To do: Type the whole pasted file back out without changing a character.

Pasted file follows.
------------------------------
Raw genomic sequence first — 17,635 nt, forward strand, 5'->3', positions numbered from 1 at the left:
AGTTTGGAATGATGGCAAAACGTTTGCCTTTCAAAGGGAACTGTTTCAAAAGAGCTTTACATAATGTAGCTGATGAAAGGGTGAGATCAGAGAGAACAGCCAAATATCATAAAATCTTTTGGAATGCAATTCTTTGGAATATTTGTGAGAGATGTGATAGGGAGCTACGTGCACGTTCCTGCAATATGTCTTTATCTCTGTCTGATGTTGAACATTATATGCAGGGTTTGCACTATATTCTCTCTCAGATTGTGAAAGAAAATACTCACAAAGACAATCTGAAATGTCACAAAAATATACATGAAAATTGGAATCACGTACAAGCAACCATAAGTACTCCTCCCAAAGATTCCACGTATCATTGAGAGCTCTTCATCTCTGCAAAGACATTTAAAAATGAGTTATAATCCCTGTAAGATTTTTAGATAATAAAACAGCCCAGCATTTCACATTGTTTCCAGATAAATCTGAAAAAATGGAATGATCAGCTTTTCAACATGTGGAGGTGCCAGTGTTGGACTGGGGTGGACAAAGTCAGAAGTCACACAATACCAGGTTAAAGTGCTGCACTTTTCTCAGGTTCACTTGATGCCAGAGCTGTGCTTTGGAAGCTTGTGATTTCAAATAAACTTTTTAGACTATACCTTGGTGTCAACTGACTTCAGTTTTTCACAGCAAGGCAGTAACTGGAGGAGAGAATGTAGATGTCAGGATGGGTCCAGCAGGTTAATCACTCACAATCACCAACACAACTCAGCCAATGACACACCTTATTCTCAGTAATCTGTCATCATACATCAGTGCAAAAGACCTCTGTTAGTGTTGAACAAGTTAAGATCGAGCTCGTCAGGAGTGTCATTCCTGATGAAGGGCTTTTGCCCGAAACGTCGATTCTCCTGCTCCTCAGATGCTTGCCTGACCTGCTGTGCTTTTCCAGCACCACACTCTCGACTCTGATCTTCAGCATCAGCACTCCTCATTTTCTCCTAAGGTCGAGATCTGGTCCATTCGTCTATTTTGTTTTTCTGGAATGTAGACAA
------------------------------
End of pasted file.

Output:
Raw genomic sequence first — 17,635 nt, forward strand, 5'->3', positions numbered from 1 at the left:
AGTTTGGAATGATGGCAAAACGTTTGCCTTTCAAAGGGAACTGTTTCAAAAGAGCTTTACATAATGTAGCTGATGAAAGGGTGAGATCAGAGAGAACAGCCAAATATCATAAAATCTTTTGGAATGCAATTCTTTGGAATATTTGTGAGAGATGTGATAGGGAGCTACGTGCACGTTCCTGCAATATGTCTTTATCTCTGTCTGATGTTGAACATTATATGCAGGGTTTGCACTATATTCTCTCTCAGATTGTGAAAGAAAATACTCACAAAGACAATCTGAAATGTCACAAAAATATACATGAAAATTGGAATCACGTACAAGCAACCATAAGTACTCCTCCCAAAGATTCCACGTATCATTGAGAGCTCTTCATCTCTGCAAAGACATTTAAAAATGAGTTATAATCCCTGTAAGATTTTTAGATAATAAAACAGCCCAGCATTTCACATTGTTTCCAGATAAATCTGAAAAAATGGAATGATCAGCTTTTCAACATGTGGAGGTGCCAGTGTTGGACTGGGGTGGACAAAGTCAGAAGTCACACAATACCAGGTTAAAGTGCTGCACTTTTCTCAGGTTCACTTGATGCCAGAGCTGTGCTTTGGAAGCTTGTGATTTCAAATAAACTTTTTAGACTATACCTTGGTGTCAACTGACTTCAGTTTTTCACAGCAAGGCAGTAACTGGAGGAGAGAATGTAGATGTCAGGATGGGTCCAGCAGGTTAATCACTCACAATCACCAACACAACTCAGCCAATGACACACCTTATTCTCAGTAATCTGTCATCATACATCAGTGCAAAAGACCTCTGTTAGTGTTGAACAAGTTAAGATCGAGCTCGTCAGGAGTGTCATTCCTGATGAAGGGCTTTTGCCCGAAACGTCGATTCTCCTGCTCCTCAGATGCTTGCCTGACCTGCTGTGCTTTTCCAGCACCACACTCTCGACTCTGATCTTCAGCATCAGCACTCCTCATTTTCTCCTAAGGTCGAGATCTGGTCCATTCGTCTATTTTGTTTTTCTGGAATGTAGACAA